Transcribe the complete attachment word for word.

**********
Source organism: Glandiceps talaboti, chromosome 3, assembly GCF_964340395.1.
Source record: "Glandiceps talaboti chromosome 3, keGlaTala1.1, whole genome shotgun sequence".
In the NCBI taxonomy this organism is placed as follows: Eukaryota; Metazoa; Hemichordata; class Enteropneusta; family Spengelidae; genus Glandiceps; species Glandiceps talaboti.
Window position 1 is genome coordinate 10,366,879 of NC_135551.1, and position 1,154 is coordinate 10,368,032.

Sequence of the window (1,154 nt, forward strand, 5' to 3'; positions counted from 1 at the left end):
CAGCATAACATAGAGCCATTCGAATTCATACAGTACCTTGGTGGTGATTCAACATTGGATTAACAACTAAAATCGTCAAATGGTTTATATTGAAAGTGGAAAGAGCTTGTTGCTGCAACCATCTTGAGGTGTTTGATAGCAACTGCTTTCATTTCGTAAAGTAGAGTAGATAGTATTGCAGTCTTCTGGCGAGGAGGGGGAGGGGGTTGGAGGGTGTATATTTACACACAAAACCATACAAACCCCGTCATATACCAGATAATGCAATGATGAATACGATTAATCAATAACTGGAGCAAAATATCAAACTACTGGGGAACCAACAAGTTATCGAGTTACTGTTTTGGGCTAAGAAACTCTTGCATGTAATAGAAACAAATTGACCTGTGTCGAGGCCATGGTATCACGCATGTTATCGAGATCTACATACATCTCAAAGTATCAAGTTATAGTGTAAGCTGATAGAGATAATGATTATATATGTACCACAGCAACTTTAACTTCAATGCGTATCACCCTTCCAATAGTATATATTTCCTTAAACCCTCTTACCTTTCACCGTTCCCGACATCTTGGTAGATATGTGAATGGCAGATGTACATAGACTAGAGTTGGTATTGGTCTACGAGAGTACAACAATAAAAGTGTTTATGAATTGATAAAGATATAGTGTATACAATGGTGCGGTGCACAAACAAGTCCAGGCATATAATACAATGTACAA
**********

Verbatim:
Source organism: Glandiceps talaboti, chromosome 3, assembly GCF_964340395.1.
Source record: "Glandiceps talaboti chromosome 3, keGlaTala1.1, whole genome shotgun sequence".
In the NCBI taxonomy this organism is placed as follows: Eukaryota; Metazoa; Hemichordata; class Enteropneusta; family Spengelidae; genus Glandiceps; species Glandiceps talaboti.
Window position 1 is genome coordinate 10,366,879 of NC_135551.1, and position 1,154 is coordinate 10,368,032.

Sequence of the window (1,154 nt, forward strand, 5' to 3'; positions counted from 1 at the left end):
CAGCATAACATAGAGCCATTCGAATTCATACAGTACCTTGGTGGTGATTCAACATTGGATTAACAACTAAAATCGTCAAATGGTTTATATTGAAAGTGGAAAGAGCTTGTTGCTGCAACCATCTTGAGGTGTTTGATAGCAACTGCTTTCATTTCGTAAAGTAGAGTAGATAGTATTGCAGTCTTCTGGCGAGGAGGGGGAGGGGGTTGGAGGGTGTATATTTACACACAAAACCATACAAACCCCGTCATATACCAGATAATGCAATGATGAATACGATTAATCAATAACTGGAGCAAAATATCAAACTACTGGGGAACCAACAAGTTATCGAGTTACTGTTTTGGGCTAAGAAACTCTTGCATGTAATAGAAACAAATTGACCTGTGTCGAGGCCATGGTATCACGCATGTTATCGAGATCTACATACATCTCAAAGTATCAAGTTATAGTGTAAGCTGATAGAGATAATGATTATATATGTACCACAGCAACTTTAACTTCAATGCGTATCACCCTTCCAATAGTATATATTTCCTTAAACCCTCTTACCTTTCACCGTTCCCGACATCTTGGTAGATATGTGAATGGCAGATGTACATAGACTAGAGTTGGTATTGGTCTACGAGAGTACAACAATAAAAGTGTTTATGAATTGATAAAGATATAGTGTATACAATGGTGCGGTGCACAAACAAGTCCAGGCATATAATACAATGTACAA